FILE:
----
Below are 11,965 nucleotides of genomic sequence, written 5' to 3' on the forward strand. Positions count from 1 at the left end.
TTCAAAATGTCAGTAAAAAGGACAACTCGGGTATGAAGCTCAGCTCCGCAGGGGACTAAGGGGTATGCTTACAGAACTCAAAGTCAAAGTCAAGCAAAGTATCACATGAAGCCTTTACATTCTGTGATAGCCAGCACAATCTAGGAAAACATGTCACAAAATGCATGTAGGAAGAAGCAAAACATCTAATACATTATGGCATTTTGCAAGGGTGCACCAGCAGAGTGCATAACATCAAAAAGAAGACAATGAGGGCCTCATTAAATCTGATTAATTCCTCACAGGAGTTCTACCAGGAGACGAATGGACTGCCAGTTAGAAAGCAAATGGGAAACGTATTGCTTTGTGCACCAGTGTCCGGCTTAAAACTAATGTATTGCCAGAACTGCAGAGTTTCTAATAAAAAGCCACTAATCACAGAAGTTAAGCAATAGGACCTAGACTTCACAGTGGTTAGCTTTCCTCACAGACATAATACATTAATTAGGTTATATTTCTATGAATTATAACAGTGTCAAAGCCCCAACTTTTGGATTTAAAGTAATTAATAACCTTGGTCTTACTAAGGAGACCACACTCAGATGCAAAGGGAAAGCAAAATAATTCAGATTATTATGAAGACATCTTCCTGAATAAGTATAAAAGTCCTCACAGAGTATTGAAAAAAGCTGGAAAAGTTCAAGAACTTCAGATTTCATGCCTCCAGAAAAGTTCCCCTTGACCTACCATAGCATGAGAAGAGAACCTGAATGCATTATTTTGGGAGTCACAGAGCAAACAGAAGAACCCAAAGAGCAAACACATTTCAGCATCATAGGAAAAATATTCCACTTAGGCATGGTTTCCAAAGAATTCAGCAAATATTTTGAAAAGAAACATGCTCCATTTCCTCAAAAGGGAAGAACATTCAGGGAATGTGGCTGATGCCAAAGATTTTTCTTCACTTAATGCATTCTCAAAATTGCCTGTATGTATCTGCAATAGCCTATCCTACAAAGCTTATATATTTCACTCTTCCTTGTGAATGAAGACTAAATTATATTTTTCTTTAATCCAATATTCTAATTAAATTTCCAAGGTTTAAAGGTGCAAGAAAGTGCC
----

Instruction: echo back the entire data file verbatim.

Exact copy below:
Below are 11,965 nucleotides of genomic sequence, written 5' to 3' on the forward strand. Positions count from 1 at the left end.
TTCAAAATGTCAGTAAAAAGGACAACTCGGGTATGAAGCTCAGCTCCGCAGGGGACTAAGGGGTATGCTTACAGAACTCAAAGTCAAAGTCAAGCAAAGTATCACATGAAGCCTTTACATTCTGTGATAGCCAGCACAATCTAGGAAAACATGTCACAAAATGCATGTAGGAAGAAGCAAAACATCTAATACATTATGGCATTTTGCAAGGGTGCACCAGCAGAGTGCATAACATCAAAAAGAAGACAATGAGGGCCTCATTAAATCTGATTAATTCCTCACAGGAGTTCTACCAGGAGACGAATGGACTGCCAGTTAGAAAGCAAATGGGAAACGTATTGCTTTGTGCACCAGTGTCCGGCTTAAAACTAATGTATTGCCAGAACTGCAGAGTTTCTAATAAAAAGCCACTAATCACAGAAGTTAAGCAATAGGACCTAGACTTCACAGTGGTTAGCTTTCCTCACAGACATAATACATTAATTAGGTTATATTTCTATGAATTATAACAGTGTCAAAGCCCCAACTTTTGGATTTAAAGTAATTAATAACCTTGGTCTTACTAAGGAGACCACACTCAGATGCAAAGGGAAAGCAAAATAATTCAGATTATTATGAAGACATCTTCCTGAATAAGTATAAAAGTCCTCACAGAGTATTGAAAAAAGCTGGAAAAGTTCAAGAACTTCAGATTTCATGCCTCCAGAAAAGTTCCCCTTGACCTACCATAGCATGAGAAGAGAACCTGAATGCATTATTTTGGGAGTCACAGAGCAAACAGAAGAACCCAAAGAGCAAACACATTTCAGCATCATAGGAAAAATATTCCACTTAGGCATGGTTTCCAAAGAATTCAGCAAATATTTTGAAAAGAAACATGCTCCATTTCCTCAAAAGGGAAGAACATTCAGGGAATGTGGCTGATGCCAAAGATTTTTCTTCACTTAATGCATTCTCAAAATTGCCTGTATGTATCTGCAATAGCCTATCCTACAAAGCTTATATATTTCACTCTTCCTTGTGAATGAAGACTAAATTATATTTTTCTTTAATCCAATATTCTAATTAAATTTCCAAGGTTTAAAGGTGCAAGAAAGTGCC